The Number Devil used coconuts as an example. Then, using ice cubes as an example, he taught quadrangle numbers. In the sixth dream, the Number Devil tells Robert about ‘Number Heaven,’ where his bosses reign. His favorite is Fibonacci. He then teaches the Fibonacci pattern, using rabbit’s reproductive cycle as his example. In the seventh dream, the Number Devil instructed Robert to build a pyramid (triangle) out of electronic glass boxes. On each cube, they wrote the sum of the cubes directly above it. I learned that, “the numbers on the sides will all be ones no matter how far down we go.

And that I can fill in the numbers in the next diagonal rows on either side with perfectly normal numbers: 1,2,3,4… ” (p. 131). Using the pyramid I discovered tricks to add triangle numbers, tricks on 2^x, and tricks with Fibonacci numbers. The eighth dream taught about the different possibilities a certain number of things could be. The Number Devil used how many different ways a certain number of students could sit in a certain number of desks for his example. In the ninth dream, Robert learns that there are an infinite amount of ordinary numbers accompanied by an infinite amount of odd numbers.

He then taught Robert about fractions, and that those too are indeed infinite. In the tenth dream, the Number Devil taught the significance of the number 6. 18. I learned how this number is related to the Fibonacci numbers, the pentagon shape, and the star shape. The number devil then taught that the formula Dots + Spaces + # of Lines = 1 when pertaining to flat figure shapes. He also taught that Dots + Spaces + # of Lines = 2 when working with 3D shapes. The eleventh dream teaches that, “Every extraordinary number, be it fourteen or fourteen billion, may be followed by one and only one number, namely, that number plus one. That] a point may not be divided, because it has no area, [and] that two points on an even plane may be connected by only one line, which then continues endlessly in both directions” (p. 219). The book concludes with Robert visiting Number Heaven/Hell with the Number Devil. They visit different mathmeticians and recount all they have previously learned. Robert eventually becomes an “apprentice” in “The Order of Pythagorus” and learns to enjoy numbers(p. 248). This book influenced my future teaching by acknowledging that there is a fun way to do math.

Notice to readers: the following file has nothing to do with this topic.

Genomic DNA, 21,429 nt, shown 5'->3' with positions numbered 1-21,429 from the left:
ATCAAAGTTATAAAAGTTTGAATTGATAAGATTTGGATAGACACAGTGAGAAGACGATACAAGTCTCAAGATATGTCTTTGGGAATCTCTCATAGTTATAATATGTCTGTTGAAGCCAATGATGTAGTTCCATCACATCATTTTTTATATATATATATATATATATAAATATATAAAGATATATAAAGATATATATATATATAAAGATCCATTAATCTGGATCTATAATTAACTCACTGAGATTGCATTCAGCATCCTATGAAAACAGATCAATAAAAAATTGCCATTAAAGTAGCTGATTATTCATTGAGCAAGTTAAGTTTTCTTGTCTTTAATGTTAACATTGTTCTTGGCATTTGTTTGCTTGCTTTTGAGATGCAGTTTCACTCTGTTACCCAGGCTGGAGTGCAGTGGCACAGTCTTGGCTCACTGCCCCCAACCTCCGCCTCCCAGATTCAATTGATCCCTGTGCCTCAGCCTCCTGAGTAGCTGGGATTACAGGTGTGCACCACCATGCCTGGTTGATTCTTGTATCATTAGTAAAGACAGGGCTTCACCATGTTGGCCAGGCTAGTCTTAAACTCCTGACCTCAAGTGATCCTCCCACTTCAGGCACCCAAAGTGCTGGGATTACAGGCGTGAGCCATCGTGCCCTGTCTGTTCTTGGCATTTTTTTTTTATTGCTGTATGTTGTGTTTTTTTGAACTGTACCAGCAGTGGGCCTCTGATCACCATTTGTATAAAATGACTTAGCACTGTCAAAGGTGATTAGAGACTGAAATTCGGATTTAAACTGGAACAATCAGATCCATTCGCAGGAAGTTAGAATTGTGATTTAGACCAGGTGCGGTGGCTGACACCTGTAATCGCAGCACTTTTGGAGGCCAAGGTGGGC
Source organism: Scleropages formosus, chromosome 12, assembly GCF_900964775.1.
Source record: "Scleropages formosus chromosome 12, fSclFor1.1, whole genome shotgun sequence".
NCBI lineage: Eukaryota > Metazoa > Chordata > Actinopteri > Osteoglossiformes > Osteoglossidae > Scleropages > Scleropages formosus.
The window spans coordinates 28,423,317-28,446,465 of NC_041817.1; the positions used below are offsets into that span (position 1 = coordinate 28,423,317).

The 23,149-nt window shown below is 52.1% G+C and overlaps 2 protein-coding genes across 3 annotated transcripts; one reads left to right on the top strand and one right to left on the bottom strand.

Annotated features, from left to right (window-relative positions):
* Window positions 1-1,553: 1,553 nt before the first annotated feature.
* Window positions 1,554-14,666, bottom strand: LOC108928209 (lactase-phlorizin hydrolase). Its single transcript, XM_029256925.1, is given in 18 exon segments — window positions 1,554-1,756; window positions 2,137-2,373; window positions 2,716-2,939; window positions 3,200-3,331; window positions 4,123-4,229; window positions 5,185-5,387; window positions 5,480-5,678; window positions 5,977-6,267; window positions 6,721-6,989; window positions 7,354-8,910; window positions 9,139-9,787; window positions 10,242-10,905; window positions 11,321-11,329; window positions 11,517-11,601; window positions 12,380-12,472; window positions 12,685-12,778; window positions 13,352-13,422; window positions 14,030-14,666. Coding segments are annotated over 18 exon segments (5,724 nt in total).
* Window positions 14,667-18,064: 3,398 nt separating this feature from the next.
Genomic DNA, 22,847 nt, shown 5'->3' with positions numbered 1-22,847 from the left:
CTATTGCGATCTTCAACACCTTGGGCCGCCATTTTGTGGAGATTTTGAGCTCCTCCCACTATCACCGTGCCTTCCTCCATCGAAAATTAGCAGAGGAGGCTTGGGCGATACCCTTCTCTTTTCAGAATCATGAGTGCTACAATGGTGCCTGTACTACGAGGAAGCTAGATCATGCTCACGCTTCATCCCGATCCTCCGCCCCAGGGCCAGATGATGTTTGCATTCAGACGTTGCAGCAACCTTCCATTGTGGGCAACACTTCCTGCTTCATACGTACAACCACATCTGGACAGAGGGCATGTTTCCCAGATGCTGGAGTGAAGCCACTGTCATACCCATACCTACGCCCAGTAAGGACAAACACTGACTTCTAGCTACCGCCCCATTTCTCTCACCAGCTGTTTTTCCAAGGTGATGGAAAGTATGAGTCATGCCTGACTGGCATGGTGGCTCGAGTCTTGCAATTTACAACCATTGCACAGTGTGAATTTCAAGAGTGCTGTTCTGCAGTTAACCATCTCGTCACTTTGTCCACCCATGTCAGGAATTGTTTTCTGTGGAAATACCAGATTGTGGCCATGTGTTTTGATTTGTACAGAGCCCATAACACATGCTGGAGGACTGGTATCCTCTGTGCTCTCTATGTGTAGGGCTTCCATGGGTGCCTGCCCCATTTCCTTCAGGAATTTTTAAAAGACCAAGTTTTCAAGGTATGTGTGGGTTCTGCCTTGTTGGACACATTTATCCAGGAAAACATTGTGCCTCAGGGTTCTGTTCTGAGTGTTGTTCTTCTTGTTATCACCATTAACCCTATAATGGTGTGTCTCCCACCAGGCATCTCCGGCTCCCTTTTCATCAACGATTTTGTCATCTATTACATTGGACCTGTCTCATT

It is reassuring knowing that is math is not a students strongest suit, but reading is, that there is a way to get them interested as well. I would use The Number Devil – A Mathematical Adventure in my classroom by possibly reading a chapter to the students in alliance with the math I was teaching at the moment. This book opened up my eyes to a unique, more fairytale-like perspective on math. Like the Number Devil said, “[Numbers] really are fantastic creatures. In fact, there’s no such thing as an ordinary number” (p. 75). Enzensberger, Hans Magnus. , and Rotraut Susanne. Berner. The Number Devil. London: Granta, 2000. Print.